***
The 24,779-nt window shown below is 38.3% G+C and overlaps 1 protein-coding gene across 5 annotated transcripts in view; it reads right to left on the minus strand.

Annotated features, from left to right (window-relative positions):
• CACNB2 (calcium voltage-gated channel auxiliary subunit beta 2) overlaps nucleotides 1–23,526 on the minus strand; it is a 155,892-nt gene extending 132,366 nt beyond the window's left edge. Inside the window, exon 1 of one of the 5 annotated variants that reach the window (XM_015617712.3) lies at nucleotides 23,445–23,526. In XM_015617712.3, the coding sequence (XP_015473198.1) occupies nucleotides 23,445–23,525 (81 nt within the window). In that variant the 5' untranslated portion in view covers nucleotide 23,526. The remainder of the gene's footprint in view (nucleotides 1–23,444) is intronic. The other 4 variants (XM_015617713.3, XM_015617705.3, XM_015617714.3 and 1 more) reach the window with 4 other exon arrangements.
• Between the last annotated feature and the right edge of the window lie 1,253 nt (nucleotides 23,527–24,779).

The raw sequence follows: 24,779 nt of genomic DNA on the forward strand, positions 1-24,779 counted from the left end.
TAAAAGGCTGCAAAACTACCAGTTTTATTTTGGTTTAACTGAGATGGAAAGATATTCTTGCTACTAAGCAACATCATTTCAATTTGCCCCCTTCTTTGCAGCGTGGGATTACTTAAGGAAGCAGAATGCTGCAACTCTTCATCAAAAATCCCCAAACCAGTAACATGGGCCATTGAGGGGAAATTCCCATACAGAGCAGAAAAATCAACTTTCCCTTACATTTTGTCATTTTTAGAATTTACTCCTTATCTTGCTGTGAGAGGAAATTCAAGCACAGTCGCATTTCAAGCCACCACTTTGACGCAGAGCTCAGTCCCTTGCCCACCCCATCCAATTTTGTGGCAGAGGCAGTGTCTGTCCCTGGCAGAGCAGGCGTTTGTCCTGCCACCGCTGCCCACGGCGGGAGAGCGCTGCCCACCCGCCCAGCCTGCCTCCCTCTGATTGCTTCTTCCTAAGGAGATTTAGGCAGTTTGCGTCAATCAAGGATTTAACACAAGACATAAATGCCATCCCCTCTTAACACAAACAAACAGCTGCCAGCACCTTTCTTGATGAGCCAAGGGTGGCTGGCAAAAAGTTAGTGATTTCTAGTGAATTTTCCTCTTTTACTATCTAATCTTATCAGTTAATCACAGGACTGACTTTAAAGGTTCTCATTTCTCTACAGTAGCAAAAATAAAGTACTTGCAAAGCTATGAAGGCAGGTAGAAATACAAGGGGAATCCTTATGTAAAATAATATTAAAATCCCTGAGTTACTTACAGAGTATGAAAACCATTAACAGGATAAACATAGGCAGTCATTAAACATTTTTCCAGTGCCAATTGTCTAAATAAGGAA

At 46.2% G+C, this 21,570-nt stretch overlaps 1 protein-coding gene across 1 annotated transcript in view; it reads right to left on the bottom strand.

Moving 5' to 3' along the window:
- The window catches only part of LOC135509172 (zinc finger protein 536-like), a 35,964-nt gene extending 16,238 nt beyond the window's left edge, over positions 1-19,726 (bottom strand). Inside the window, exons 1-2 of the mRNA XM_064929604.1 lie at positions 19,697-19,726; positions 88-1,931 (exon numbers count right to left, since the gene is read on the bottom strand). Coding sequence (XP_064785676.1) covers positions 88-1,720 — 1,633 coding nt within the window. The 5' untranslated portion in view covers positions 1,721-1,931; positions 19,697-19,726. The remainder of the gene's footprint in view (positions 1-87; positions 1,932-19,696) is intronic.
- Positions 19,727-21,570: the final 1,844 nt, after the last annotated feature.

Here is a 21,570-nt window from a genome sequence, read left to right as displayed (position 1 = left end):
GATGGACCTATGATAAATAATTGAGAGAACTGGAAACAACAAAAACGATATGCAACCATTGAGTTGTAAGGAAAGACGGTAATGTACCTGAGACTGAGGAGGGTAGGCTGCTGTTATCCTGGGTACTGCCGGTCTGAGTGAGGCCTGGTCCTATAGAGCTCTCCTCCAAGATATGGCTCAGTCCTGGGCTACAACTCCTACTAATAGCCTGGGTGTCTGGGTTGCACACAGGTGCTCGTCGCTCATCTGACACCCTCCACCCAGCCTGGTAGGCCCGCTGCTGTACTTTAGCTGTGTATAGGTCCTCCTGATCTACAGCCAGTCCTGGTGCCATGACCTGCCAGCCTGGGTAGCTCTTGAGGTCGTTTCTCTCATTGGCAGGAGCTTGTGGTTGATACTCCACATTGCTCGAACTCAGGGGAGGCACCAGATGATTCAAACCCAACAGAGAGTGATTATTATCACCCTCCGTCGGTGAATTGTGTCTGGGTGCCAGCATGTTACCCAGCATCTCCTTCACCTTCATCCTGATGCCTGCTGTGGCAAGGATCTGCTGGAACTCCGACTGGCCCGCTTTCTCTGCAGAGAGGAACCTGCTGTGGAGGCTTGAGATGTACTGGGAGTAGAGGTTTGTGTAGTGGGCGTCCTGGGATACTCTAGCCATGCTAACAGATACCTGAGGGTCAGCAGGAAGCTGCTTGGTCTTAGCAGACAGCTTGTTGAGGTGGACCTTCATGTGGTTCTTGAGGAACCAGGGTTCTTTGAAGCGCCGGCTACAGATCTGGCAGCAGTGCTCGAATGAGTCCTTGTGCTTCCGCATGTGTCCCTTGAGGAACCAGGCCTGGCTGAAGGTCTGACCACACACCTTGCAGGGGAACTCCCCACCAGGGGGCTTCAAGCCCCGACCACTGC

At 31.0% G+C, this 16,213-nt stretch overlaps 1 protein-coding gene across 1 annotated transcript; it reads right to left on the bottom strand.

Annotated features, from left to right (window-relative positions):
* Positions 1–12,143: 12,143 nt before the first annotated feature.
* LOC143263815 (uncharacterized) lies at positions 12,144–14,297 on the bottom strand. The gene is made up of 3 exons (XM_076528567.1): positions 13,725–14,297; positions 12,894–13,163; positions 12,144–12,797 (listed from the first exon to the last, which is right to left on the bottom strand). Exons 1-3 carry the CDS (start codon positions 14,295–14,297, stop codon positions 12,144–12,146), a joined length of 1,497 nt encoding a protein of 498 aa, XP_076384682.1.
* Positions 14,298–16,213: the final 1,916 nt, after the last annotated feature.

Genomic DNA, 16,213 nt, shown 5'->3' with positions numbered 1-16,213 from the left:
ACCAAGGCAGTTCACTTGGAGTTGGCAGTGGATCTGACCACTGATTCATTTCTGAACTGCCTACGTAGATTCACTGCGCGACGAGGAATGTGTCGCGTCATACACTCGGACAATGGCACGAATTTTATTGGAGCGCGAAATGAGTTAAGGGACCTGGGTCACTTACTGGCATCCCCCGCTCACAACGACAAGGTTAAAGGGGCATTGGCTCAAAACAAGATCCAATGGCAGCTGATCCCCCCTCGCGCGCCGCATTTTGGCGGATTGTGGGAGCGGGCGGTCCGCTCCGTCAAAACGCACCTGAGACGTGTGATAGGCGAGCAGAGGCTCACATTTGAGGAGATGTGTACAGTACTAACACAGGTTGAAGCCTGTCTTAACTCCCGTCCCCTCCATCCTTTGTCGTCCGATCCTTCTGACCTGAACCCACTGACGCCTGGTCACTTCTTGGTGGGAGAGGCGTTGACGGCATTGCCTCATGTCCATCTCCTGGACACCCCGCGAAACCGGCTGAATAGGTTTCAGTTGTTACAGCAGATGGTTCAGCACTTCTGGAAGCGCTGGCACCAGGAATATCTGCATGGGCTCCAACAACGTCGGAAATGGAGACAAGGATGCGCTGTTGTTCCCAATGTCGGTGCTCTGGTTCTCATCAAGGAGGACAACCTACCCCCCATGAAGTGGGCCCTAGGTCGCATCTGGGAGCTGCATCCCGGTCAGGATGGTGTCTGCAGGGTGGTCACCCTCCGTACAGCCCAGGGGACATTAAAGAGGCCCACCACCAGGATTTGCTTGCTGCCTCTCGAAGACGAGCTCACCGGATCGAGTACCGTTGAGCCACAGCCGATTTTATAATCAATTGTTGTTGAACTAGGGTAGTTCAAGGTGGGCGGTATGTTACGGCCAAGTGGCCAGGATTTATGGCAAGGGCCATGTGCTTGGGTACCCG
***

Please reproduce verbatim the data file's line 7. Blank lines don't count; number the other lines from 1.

At 46.2% G+C, this 21,570-nt stretch overlaps 1 protein-coding gene across 1 annotated transcript in view; it reads right to left on the bottom strand.